"Several of the suspects had firearms, condoms, personal lubricant, sex toys and drugs, officials say. Initial charges that were filed against the defendants include attempted unlawful sexual conduct with a minor, disseminating matter harmful to juveniles, importuning, and possession of criminal tools.
"Each one will be presented to a Cuyahoga County grand jury. Those arrested are:
- Rajwant Singh, 44, Mayfield Heights
- Adam Davis, 41, Painesville
- Germaine Truett, 38, Cleveland
- Jason Johnson, 37, Cleveland
- Ronel Washington, 24, Garfield Heights
- Hector Pietri, 29, Cleveland
- Kyle Vansteenburg, 28, Cleveland
- Raphael Robinson, 26, Cleveland
- Cory Huber, 32, Elyria
- Michael Labandano, 39, Lyndhurst
- Nicholas Cook, 38, Bedford Heights
- Chazz Johnson-Hawks, 22, Solon
- Ian Rensel, 43, Bedford
- Jerry Harris, 35, Westlake
- Carson Stmisa, 21, Seven Hills
- Justin Cowger, 22, Cleveland
- Kim Koran, 61, Cleveland
- Nathan Troup, 39, New Castle, Pennsylvania
- Abed Aldur, 45, Parma
- Arturo Martinez, 47, University Heights
- Phillip Jones, 30, Streetsboro
- Keith Kozak, 41, Brooklyn
- Pedro Correa Jr., 42, Cleveland
- Ryan Demplsey, 37, Ashtabula
- Johnathan Smith, 34, Cleveland
- Robert Spisak, 45, Broadview Heights
- Jason Schmucker, 37, Canton
"Operation Moving Target was coordinated by the Ohio ICAC Task Force along with partners of the U.S. Department of Homeland Security, U.S. Department of Justice, the FBI, the U.S. Secret Service, the Ohio Adult Parole Authority, Ohio BCI, Newburgh Heights Police, Solon Police, Kent Police, Streetsboro Police, Cortland Police, and Cleveland Police."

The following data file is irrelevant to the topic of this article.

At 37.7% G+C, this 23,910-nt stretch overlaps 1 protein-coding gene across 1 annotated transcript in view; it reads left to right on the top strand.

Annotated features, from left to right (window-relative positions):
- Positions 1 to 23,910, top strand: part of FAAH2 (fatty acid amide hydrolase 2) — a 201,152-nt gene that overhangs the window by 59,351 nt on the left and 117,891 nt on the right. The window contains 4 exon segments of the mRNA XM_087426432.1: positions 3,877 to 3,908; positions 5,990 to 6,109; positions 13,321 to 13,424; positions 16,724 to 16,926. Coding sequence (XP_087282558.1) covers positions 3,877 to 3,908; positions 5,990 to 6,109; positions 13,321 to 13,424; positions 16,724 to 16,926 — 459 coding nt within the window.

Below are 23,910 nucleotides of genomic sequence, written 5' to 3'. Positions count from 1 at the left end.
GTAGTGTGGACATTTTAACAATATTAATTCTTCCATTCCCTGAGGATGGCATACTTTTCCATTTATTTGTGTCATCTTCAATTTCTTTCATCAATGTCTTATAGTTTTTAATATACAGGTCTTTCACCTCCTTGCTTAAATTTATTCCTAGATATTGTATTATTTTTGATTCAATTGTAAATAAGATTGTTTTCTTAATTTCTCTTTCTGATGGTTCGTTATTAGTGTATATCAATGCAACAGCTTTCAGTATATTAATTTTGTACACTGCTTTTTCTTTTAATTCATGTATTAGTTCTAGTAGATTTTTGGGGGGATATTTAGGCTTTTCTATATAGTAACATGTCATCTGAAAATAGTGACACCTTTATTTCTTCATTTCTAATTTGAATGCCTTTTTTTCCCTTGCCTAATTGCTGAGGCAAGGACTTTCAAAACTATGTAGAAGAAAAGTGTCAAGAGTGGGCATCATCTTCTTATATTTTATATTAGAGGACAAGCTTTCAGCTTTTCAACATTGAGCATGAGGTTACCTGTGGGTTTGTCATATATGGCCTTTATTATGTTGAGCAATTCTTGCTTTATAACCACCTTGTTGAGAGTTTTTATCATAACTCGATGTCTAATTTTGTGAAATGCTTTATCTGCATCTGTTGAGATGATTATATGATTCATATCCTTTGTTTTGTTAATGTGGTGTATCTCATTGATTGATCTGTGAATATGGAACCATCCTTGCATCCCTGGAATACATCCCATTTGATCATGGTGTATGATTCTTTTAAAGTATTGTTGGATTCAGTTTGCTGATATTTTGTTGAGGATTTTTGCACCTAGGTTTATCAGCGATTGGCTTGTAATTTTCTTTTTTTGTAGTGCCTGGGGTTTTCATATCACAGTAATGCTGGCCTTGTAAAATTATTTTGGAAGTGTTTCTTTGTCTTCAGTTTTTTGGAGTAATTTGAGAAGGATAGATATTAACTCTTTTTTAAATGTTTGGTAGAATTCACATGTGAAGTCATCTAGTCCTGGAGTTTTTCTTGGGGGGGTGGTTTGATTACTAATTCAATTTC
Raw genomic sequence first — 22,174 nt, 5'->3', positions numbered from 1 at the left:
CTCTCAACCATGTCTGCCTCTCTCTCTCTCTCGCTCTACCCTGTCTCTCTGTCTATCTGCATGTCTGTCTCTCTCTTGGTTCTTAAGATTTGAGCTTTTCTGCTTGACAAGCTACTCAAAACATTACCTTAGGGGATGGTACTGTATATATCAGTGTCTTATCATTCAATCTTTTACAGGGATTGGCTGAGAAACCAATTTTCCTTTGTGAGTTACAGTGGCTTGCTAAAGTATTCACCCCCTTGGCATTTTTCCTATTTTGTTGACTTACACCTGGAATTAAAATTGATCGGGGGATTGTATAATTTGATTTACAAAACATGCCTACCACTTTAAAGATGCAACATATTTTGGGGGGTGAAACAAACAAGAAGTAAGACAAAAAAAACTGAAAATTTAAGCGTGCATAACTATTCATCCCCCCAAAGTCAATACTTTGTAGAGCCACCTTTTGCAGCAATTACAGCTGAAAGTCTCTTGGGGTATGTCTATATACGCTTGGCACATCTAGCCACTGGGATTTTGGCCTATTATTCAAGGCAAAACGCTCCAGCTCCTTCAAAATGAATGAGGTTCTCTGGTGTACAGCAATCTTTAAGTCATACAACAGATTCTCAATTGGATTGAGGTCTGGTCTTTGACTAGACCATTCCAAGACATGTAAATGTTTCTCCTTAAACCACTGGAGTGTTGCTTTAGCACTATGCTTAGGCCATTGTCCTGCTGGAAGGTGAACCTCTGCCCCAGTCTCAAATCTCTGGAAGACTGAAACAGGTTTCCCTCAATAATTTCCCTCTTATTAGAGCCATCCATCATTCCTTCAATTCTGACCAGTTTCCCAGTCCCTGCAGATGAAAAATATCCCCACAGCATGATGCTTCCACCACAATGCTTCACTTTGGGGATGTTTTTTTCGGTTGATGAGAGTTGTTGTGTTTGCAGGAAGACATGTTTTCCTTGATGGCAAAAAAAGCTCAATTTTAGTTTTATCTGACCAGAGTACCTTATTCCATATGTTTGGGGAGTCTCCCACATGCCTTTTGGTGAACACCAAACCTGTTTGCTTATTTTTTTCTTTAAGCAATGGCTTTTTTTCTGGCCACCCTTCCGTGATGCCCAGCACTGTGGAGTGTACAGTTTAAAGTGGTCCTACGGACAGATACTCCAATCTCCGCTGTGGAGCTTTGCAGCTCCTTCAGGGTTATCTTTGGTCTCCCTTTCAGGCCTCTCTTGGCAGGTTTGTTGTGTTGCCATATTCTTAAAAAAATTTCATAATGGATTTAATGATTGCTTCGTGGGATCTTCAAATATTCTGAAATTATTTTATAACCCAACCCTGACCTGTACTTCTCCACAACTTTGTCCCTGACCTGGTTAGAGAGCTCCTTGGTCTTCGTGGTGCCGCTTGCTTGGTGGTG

Back in September of last year, in just one day alone as noted in the below article, 123 children were rescued by police in Michigan after weeks of investigations. According to the Office of Global Perspectives and International Initiatives, from the University of Central Florida, it will be specialized police units that will suffer the most under this de-funding campaign. In a article entitled, "What Would Defunding the Police Mean for Ant- Human Trafficking Efforts", the UFC organization says, "It is the specialist nature of investigating and prosecuting human trafficking cases at the local level that would be affected by defunding policing agencies. In 2016 there were 3,012 Sheriff's offices and 12,261 local police agencies in the United States. Just over 70% of local police departments served communities of fewer than 10,000 people; and 3% of local departments served populations of 100,000 or more people, employing 52% of all full-time sworn police officers. About 12% of full-time sworn officers were female; 27% were minority status, African American (11%) or Latinx (13%), with higher proportions of minority officers serving in larger jurisdictions."
An opinion piece written up in Newsweek on June 23 of this year by Jaco Booyens, reminds us succinctly that cutting funds to police departments would be catastrophic to the fight to end human sex trafficking of children and adults. He says, "Contrary to the claim that the local police are a "cancer" in our society, the men and women of law enforcement play a critical role in protecting American communities from the scourge of organized crime, including sex trafficking. While nonprofit organizations and other humanitarian groups can provide a critical service by helping to identify and expose human trafficking networks, as well as aid tremendously in the rehabilitation of survivors, our work can simply not be completed without a strong, dedicated police department in every city.
"Private citizens can't obtain search warrants to investigate suspects or arrest suspected kidnappers and pimps—and that's exactly the way it should be. Building a bulletproof case against sex traffickers requires meticulous attention to detail and years of law enforcement experience. Rescuing a single child is a massive collaborative operation between NGOs and law enforcement. Because the monsters who sexually exploit innocent children often belong to powerful criminal organizations with the resources to defend themselves in court, we can't afford to make even the tiniest mistake when we prosecute them."